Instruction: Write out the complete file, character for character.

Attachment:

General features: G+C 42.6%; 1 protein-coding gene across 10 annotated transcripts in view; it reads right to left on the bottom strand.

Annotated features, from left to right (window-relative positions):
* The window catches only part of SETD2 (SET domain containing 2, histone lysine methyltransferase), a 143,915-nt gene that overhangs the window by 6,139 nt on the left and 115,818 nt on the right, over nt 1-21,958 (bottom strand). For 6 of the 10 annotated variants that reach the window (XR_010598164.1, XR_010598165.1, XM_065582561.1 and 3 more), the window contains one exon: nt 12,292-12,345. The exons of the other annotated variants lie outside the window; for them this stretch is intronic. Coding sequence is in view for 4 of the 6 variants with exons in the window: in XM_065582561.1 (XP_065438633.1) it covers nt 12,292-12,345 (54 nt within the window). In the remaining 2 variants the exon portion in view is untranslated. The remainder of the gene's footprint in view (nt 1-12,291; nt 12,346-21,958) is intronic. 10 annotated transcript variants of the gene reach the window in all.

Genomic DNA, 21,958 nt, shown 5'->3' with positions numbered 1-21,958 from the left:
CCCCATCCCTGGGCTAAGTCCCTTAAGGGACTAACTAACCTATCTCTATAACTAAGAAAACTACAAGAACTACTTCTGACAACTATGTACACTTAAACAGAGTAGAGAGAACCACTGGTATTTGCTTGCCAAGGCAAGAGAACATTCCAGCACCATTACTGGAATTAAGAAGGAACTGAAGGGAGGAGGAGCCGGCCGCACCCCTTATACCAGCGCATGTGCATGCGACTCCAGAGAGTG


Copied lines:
General features: G+C 42.6%; 1 protein-coding gene across 10 annotated transcripts in view; it reads right to left on the bottom strand.

Annotated features, from left to right (window-relative positions):
* The window catches only part of SETD2 (SET domain containing 2, histone lysine methyltransferase), a 143,915-nt gene that overhangs the window by 6,139 nt on the left and 115,818 nt on the right, over nt 1-21,958 (bottom strand). For 6 of the 10 annotated variants that reach the window (XR_010598164.1, XR_010598165.1, XM_065582561.1 and 3 more), the window contains one exon: nt 12,292-12,345. The exons of the other annotated variants lie outside the window; for them this stretch is intronic. Coding sequence is in view for 4 of the 6 variants with exons in the window: in XM_065582561.1 (XP_065438633.1) it covers nt 12,292-12,345 (54 nt within the window). In the remaining 2 variants the exon portion in view is untranslated. The remainder of the gene's footprint in view (nt 1-12,291; nt 12,346-21,958) is intronic. 10 annotated transcript variants of the gene reach the window in all.

Genomic DNA, 21,958 nt, shown 5'->3' with positions numbered 1-21,958 from the left:
CCCCATCCCTGGGCTAAGTCCCTTAAGGGACTAACTAACCTATCTCTATAACTAAGAAAACTACAAGAACTACTTCTGACAACTATGTACACTTAAACAGAGTAGAGAGAACCACTGGTATTTGCTTGCCAAGGCAAGAGAACATTCCAGCACCATTACTGGAATTAAGAAGGAACTGAAGGGAGGAGGAGCCGGCCGCACCCCTTATACCAGCGCATGTGCATGCGACTCCAGAGAGTG